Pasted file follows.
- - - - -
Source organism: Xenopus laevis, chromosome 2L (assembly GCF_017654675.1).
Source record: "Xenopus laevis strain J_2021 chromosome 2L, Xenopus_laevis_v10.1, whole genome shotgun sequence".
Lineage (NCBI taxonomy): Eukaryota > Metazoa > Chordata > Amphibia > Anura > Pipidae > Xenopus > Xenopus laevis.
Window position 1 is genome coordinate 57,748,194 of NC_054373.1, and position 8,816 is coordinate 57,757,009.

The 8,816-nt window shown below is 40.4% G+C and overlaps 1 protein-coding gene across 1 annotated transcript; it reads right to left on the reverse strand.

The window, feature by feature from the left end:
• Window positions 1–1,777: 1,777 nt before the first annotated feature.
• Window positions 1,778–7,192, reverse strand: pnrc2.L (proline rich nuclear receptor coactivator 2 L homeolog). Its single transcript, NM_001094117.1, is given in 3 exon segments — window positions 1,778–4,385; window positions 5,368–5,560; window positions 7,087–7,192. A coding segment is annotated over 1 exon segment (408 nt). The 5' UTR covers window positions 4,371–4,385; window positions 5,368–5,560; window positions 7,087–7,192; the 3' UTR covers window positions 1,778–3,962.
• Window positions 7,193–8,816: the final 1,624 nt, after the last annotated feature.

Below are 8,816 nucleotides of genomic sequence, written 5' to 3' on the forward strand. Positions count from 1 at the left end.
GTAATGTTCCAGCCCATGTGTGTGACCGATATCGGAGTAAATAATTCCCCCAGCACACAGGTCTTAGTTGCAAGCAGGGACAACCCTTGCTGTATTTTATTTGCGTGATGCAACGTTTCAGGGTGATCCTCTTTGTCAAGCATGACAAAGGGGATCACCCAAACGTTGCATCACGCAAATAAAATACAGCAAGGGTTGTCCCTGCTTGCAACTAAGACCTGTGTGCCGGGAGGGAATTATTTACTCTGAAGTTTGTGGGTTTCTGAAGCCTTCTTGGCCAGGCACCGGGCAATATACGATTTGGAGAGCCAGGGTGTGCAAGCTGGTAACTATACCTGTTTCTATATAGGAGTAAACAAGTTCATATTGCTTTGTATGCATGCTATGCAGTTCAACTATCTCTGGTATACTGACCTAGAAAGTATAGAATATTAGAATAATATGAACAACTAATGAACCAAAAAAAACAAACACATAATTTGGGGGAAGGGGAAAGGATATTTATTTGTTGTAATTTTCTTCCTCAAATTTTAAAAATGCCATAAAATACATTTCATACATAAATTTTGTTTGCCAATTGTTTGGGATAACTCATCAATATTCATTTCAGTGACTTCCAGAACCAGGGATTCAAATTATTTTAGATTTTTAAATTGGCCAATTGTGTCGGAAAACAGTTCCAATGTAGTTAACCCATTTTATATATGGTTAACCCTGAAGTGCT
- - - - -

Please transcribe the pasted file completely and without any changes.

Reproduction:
Source organism: Xenopus laevis, chromosome 2L (assembly GCF_017654675.1).
Source record: "Xenopus laevis strain J_2021 chromosome 2L, Xenopus_laevis_v10.1, whole genome shotgun sequence".
Lineage (NCBI taxonomy): Eukaryota > Metazoa > Chordata > Amphibia > Anura > Pipidae > Xenopus > Xenopus laevis.
Window position 1 is genome coordinate 57,748,194 of NC_054373.1, and position 8,816 is coordinate 57,757,009.

The 8,816-nt window shown below is 40.4% G+C and overlaps 1 protein-coding gene across 1 annotated transcript; it reads right to left on the reverse strand.

The window, feature by feature from the left end:
• Window positions 1–1,777: 1,777 nt before the first annotated feature.
• Window positions 1,778–7,192, reverse strand: pnrc2.L (proline rich nuclear receptor coactivator 2 L homeolog). Its single transcript, NM_001094117.1, is given in 3 exon segments — window positions 1,778–4,385; window positions 5,368–5,560; window positions 7,087–7,192. A coding segment is annotated over 1 exon segment (408 nt). The 5' UTR covers window positions 4,371–4,385; window positions 5,368–5,560; window positions 7,087–7,192; the 3' UTR covers window positions 1,778–3,962.
• Window positions 7,193–8,816: the final 1,624 nt, after the last annotated feature.

Below are 8,816 nucleotides of genomic sequence, written 5' to 3' on the forward strand. Positions count from 1 at the left end.
GTAATGTTCCAGCCCATGTGTGTGACCGATATCGGAGTAAATAATTCCCCCAGCACACAGGTCTTAGTTGCAAGCAGGGACAACCCTTGCTGTATTTTATTTGCGTGATGCAACGTTTCAGGGTGATCCTCTTTGTCAAGCATGACAAAGGGGATCACCCAAACGTTGCATCACGCAAATAAAATACAGCAAGGGTTGTCCCTGCTTGCAACTAAGACCTGTGTGCCGGGAGGGAATTATTTACTCTGAAGTTTGTGGGTTTCTGAAGCCTTCTTGGCCAGGCACCGGGCAATATACGATTTGGAGAGCCAGGGTGTGCAAGCTGGTAACTATACCTGTTTCTATATAGGAGTAAACAAGTTCATATTGCTTTGTATGCATGCTATGCAGTTCAACTATCTCTGGTATACTGACCTAGAAAGTATAGAATATTAGAATAATATGAACAACTAATGAACCAAAAAAAACAAACACATAATTTGGGGGAAGGGGAAAGGATATTTATTTGTTGTAATTTTCTTCCTCAAATTTTAAAAATGCCATAAAATACATTTCATACATAAATTTTGTTTGCCAATTGTTTGGGATAACTCATCAATATTCATTTCAGTGACTTCCAGAACCAGGGATTCAAATTATTTTAGATTTTTAAATTGGCCAATTGTGTCGGAAAACAGTTCCAATGTAGTTAACCCATTTTATATATGGTTAACCCTGAAGTGCT